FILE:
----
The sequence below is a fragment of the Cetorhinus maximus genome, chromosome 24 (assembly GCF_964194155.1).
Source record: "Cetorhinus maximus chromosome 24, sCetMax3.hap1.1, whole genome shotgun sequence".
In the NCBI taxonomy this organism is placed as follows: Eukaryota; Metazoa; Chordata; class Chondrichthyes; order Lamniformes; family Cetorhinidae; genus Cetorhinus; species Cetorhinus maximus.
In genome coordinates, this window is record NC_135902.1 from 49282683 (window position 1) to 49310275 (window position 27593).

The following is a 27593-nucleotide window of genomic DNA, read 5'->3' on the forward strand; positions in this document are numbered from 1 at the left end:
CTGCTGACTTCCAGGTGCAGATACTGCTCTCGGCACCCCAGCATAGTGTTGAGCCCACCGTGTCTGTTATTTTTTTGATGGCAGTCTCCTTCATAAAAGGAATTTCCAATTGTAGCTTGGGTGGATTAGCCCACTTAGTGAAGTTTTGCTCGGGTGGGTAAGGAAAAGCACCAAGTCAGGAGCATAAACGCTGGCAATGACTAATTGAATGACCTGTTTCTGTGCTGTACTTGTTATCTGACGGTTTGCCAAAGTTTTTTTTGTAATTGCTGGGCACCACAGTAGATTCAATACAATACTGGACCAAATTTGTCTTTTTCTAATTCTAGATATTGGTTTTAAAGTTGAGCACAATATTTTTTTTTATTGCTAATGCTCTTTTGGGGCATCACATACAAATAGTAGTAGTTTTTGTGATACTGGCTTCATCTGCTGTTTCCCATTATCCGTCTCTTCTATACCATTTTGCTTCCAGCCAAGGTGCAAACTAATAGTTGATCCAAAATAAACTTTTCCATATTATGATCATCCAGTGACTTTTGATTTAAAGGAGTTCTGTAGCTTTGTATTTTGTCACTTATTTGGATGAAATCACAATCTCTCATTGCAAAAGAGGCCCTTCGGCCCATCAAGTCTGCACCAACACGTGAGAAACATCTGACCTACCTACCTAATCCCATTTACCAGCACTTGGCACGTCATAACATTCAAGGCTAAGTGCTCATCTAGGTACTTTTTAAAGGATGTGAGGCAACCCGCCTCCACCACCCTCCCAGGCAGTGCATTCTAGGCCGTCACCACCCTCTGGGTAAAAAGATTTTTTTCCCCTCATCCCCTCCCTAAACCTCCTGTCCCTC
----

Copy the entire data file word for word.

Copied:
The sequence below is a fragment of the Cetorhinus maximus genome, chromosome 24 (assembly GCF_964194155.1).
Source record: "Cetorhinus maximus chromosome 24, sCetMax3.hap1.1, whole genome shotgun sequence".
In the NCBI taxonomy this organism is placed as follows: Eukaryota; Metazoa; Chordata; class Chondrichthyes; order Lamniformes; family Cetorhinidae; genus Cetorhinus; species Cetorhinus maximus.
In genome coordinates, this window is record NC_135902.1 from 49282683 (window position 1) to 49310275 (window position 27593).

The following is a 27593-nucleotide window of genomic DNA, read 5'->3' on the forward strand; positions in this document are numbered from 1 at the left end:
CTGCTGACTTCCAGGTGCAGATACTGCTCTCGGCACCCCAGCATAGTGTTGAGCCCACCGTGTCTGTTATTTTTTTGATGGCAGTCTCCTTCATAAAAGGAATTTCCAATTGTAGCTTGGGTGGATTAGCCCACTTAGTGAAGTTTTGCTCGGGTGGGTAAGGAAAAGCACCAAGTCAGGAGCATAAACGCTGGCAATGACTAATTGAATGACCTGTTTCTGTGCTGTACTTGTTATCTGACGGTTTGCCAAAGTTTTTTTTGTAATTGCTGGGCACCACAGTAGATTCAATACAATACTGGACCAAATTTGTCTTTTTCTAATTCTAGATATTGGTTTTAAAGTTGAGCACAATATTTTTTTTTATTGCTAATGCTCTTTTGGGGCATCACATACAAATAGTAGTAGTTTTTGTGATACTGGCTTCATCTGCTGTTTCCCATTATCCGTCTCTTCTATACCATTTTGCTTCCAGCCAAGGTGCAAACTAATAGTTGATCCAAAATAAACTTTTCCATATTATGATCATCCAGTGACTTTTGATTTAAAGGAGTTCTGTAGCTTTGTATTTTGTCACTTATTTGGATGAAATCACAATCTCTCATTGCAAAAGAGGCCCTTCGGCCCATCAAGTCTGCACCAACACGTGAGAAACATCTGACCTACCTACCTAATCCCATTTACCAGCACTTGGCACGTCATAACATTCAAGGCTAAGTGCTCATCTAGGTACTTTTTAAAGGATGTGAGGCAACCCGCCTCCACCACCCTCCCAGGCAGTGCATTCTAGGCCGTCACCACCCTCTGGGTAAAAAGATTTTTTTCCCCTCATCCCCTCCCTAAACCTCCTGTCCCTC